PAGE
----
By Ahmad Rafat
Vahid Beheshti, a journalist and human rights activist, has been on a hunger strike outside the British Foreign Office in London since Feb. 23 in an effort to urge the British government to add the Islamic Revolutionary Guards Corps (IRGC) to its list of terrorist organizations.
On the 30th day of his hunger strike, Mr. Beheshti, an Iranian-British dual national who emigrated to the UK 24 years ago, sent an open letter to British Prime Minister Rishi Sunak, Foreign Minister James Cleverly, Home Office Secretary Suella Braverman, and Minister of State for Security Tom Tugendhat, saying that he would not end his hunger strike until the UK government had designated the IRGC a terrorist organization.
Kayhan Life recently interviewed Vahid Beheshti outside the Foreign Office in London, where he continues his hunger strike despite the cold weather.
Mr. Beheshti, what is in your open letter to the UK Prime Minister and to the other British ministers?
I have only had one request since the start of my strike: to see the IRGC placed on the list of terrorist groups. We are not asking any country to topple the Islamic Republic. It is the responsibility of Iranians to change the regime.
We must focus on one issue in each phase of the fight. We only want Western countries to stop cooperating with the Islamic Republic. We urge them not to recognize the regime and to designate this inhumane organization [IRGC] as a terrorist group.
In the open letter, I reminded the British government officials that our freedom is threatened in Tehran and here. I urged the UK government to hold a formal meeting with me — not an unofficial talk, the details of which I have been asked to keep confidential — so I can explain the reasons for including the IRGC on the list of terrorist groups.
While the UK government officials have not met you formally, Conservative and Labour members of the British parliament have visited you here. What have they said and promised in their exchanges with you?
Since the 20th day of my hunger strike, a few lawmakers have visited me, including Lord Stuart Polak, who was here a few hours before this interview. He said we were fighting on the same side.
On the 26th day of my strike, which coincided with the first day of the Iranian new year [Nowruz, meaning March 21], Alicia Kearns, chair of the House of Commons Foreign Affairs Select Committee, asked Minister of State for Security Tom Tugendhat, who represented the government in the House that day, ‘when is the government planning to meet with Vahid Beheshti?’
Ms. Alicia Kearns visited me after the parliamentary session that day, and we spoke for an hour and a half. She said she believed in a more radical measure: that of closing the UK Embassy in Tehran altogether.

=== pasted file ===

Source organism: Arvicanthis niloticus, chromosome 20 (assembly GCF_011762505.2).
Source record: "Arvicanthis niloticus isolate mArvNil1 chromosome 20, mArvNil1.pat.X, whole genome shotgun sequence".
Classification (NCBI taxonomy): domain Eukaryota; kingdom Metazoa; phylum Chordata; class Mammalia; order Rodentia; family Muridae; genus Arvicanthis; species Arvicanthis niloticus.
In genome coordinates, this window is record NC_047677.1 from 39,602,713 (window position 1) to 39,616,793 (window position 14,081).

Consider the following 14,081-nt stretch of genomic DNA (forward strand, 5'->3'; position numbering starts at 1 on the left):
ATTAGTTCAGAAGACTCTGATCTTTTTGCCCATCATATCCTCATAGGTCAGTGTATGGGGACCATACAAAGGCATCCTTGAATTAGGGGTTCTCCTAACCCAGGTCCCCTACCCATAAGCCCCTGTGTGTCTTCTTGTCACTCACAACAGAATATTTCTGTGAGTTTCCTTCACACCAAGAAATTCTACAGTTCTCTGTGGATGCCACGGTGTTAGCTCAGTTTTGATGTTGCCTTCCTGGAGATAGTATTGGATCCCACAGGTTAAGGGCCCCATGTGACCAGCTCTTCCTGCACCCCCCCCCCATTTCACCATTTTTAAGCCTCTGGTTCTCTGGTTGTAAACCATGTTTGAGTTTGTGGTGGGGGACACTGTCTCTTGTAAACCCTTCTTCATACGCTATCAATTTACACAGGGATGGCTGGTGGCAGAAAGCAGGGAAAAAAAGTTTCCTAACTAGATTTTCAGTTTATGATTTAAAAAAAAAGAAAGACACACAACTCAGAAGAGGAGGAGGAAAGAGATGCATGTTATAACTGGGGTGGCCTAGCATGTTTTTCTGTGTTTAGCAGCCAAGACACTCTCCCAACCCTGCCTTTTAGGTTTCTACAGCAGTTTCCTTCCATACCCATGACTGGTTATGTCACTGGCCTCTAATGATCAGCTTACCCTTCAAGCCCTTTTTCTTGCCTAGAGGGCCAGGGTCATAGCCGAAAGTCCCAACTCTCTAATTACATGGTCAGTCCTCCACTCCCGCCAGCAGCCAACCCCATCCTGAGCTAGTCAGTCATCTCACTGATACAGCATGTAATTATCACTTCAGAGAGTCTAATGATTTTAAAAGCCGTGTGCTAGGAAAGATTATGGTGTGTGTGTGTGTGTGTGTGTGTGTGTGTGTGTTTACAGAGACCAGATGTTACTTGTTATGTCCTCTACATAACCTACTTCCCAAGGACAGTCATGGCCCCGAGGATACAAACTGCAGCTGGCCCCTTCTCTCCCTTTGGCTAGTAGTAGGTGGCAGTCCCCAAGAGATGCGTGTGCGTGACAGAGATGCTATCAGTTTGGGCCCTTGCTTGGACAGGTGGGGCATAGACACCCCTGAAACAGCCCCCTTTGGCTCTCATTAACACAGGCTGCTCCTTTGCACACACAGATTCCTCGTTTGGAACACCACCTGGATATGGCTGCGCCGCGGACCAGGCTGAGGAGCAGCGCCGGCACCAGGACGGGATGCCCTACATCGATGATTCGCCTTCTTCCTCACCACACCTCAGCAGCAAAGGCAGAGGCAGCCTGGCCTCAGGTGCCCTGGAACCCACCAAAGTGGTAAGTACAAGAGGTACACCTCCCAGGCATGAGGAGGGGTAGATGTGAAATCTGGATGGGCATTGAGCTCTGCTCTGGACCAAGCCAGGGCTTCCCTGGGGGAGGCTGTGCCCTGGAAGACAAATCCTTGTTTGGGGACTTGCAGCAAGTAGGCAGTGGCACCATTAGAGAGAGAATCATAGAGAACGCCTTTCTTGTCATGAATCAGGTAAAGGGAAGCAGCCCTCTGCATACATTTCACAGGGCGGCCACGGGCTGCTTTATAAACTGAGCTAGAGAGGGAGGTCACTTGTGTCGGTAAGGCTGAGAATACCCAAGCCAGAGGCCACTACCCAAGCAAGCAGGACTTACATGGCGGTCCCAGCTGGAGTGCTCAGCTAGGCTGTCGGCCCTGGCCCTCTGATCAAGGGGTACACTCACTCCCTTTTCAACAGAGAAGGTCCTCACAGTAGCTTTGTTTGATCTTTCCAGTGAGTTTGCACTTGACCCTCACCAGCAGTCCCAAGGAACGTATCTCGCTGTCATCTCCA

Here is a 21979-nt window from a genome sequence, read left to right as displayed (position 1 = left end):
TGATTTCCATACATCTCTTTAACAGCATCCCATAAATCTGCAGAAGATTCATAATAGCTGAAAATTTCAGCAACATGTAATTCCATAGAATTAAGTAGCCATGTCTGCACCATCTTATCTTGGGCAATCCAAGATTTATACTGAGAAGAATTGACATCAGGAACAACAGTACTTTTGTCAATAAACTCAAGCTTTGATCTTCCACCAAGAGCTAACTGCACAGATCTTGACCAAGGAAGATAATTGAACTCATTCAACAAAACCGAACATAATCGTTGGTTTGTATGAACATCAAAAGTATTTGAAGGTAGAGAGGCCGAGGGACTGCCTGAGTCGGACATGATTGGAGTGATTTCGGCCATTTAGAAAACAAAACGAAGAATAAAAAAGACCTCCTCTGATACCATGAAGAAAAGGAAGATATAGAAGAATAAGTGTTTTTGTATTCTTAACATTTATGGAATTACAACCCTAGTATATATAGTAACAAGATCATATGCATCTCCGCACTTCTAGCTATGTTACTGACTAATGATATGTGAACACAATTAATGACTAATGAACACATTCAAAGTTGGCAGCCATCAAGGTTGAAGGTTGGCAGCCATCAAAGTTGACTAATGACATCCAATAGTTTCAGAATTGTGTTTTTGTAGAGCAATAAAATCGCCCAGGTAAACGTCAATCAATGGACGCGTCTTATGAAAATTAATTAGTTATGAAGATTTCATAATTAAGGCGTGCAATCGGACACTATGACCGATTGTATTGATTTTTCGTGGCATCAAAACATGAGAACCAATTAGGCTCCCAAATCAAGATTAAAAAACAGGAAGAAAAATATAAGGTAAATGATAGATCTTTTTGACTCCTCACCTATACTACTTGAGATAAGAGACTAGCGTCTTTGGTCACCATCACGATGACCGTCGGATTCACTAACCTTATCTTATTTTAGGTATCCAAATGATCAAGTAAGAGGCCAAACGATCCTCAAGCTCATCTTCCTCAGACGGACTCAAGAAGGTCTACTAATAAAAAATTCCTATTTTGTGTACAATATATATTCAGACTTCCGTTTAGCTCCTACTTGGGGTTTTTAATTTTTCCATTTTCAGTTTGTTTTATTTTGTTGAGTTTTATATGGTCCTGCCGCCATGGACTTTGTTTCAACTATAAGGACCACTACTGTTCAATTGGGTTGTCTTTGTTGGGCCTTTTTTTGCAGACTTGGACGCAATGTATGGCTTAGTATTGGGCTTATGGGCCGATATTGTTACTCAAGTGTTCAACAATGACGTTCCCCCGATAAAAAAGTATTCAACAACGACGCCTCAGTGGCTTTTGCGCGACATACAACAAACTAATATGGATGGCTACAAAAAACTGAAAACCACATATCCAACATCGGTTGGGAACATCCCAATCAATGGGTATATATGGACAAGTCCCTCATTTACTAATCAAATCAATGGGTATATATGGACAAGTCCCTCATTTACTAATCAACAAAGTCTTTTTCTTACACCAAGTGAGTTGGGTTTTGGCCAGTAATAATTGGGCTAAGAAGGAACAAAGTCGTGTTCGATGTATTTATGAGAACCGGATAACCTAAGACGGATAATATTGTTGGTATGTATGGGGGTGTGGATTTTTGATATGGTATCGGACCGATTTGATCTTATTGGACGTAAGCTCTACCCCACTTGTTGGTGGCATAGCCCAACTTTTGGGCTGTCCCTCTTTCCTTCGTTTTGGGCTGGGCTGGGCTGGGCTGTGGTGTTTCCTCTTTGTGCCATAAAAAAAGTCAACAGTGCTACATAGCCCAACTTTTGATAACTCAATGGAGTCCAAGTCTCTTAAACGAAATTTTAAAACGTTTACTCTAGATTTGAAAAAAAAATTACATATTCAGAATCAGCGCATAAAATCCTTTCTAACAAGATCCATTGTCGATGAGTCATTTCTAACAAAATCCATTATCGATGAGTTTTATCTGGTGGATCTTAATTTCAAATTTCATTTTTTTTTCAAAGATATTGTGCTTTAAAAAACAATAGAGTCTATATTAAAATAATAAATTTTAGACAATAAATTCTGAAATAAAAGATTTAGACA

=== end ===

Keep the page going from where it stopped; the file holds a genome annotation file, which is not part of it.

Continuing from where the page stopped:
Ms. Penny Mordaunt, leader of the House of Commons, also mentioned my hunger strike in the Parliament and requested a government response.
The problem is not with the British Parliament or with political parties but with this building [the British Foreign Office] where I am exercising my hunger strike.
You have mentioned the closure of the Iran International TV channel’s offices in your open letter to the prime minister and several ministers of the current British government.
The main point I highlight to British politicians is that their country’s principles are under threat today. As a British citizen, I have gone on a hunger strike to defend these values.
I cannot understand why the British police, with all their power, cannot protect journalists against IRGC threats. The closure of the offices of the TV network is disconcerting because it violates British principles.
Instead of protecting a media outlet’s reporters, the government has asked the news network to cease its activities. What needed to happen was to add the source of the threat to the list of terrorist organizations.
In the past few weeks, several British lawmakers have warned that some institutions affiliated with the Islamic Republic — including a school under the control of the Islamic Republic Embassy in London and other Islamic centers with close links to Supreme Leader Ali Khamenei’s office which receive financial help from Britain — are involved in activities that contradict this country’s values. What do you think about these activities?
I have often said that young people are brainwashed in these institutions in Britain. The Islamic Republic and British taxpayers’ money fund these centers where young people are brainwashed. They are used to establishing terrorist sleeper cells, which Tehran can activate at short notice.